I had made the call because I was overwhelmed by a sense of frustration as I listened to the host, Pete Dominick, and his guest, whose name I honestly forget.  Pete is a liberal thinking progressive (you know, like me), but his show is so wonderful because he invites people with a wide variety of views to come on and talk.  This guy was a very conservative thinker, and spoke about the views of the far right.  I love this show because Pete asks good questions, lets his guests speak, and doesn’t argue or challenge.  But I heard this man using terms like “This is a non-negotiable point for us.”  and “We are absolutely going to insist on the major changes to collective bargaining laws.”  The more he spoke, the more my heart dropped.

And so I called the show.  I wanted to commend Pete for his patience, thank him for giving me a chance to listen to the “other side”, but also to share my sense of outrage at the entrenched, dug-in, uncompromising stance of the right wing.  To be honest, I sort of thought that my hero would agree with me!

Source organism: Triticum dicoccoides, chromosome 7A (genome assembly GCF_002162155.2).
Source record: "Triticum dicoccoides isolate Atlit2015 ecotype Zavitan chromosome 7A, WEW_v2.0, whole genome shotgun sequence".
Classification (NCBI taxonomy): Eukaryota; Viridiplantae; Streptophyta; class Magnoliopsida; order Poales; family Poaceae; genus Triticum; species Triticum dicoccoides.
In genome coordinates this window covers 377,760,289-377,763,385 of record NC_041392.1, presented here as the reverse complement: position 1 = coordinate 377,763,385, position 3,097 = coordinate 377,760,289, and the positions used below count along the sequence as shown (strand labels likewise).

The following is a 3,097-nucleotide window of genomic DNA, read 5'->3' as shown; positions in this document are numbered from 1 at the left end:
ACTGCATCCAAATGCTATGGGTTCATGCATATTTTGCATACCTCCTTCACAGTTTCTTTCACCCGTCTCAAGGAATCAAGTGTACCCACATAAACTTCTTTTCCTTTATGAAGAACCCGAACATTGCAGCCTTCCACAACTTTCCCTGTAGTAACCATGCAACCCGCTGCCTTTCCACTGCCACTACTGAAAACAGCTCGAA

I wasn’t sure I’d even get on (ok; I have called five or six times, been on the air once before).  But after only a few minutes of waiting through a commercial, I heard Pete say, “Karen in Massachusetts”, and there I was!  Speaking to Pete himself!!  Yikes!  Oh, my God!  What do I say?!

I started to talk, and listened to my galloping heart. I told Pete how frustrated and upset I was by his guest, and by my belief that the government is in a state of total lockdown due to the absolute refusal to bend or compromise.  I took a breath, waiting for him to agree.

He didn’t.  Which is why I like the show so much.  “Listen,” he said. “Don’t you think that those on the left have similar issues that they just can’t compromise about?  Don’t you have something like that yourself, that means so much to you that you could never give an inch?”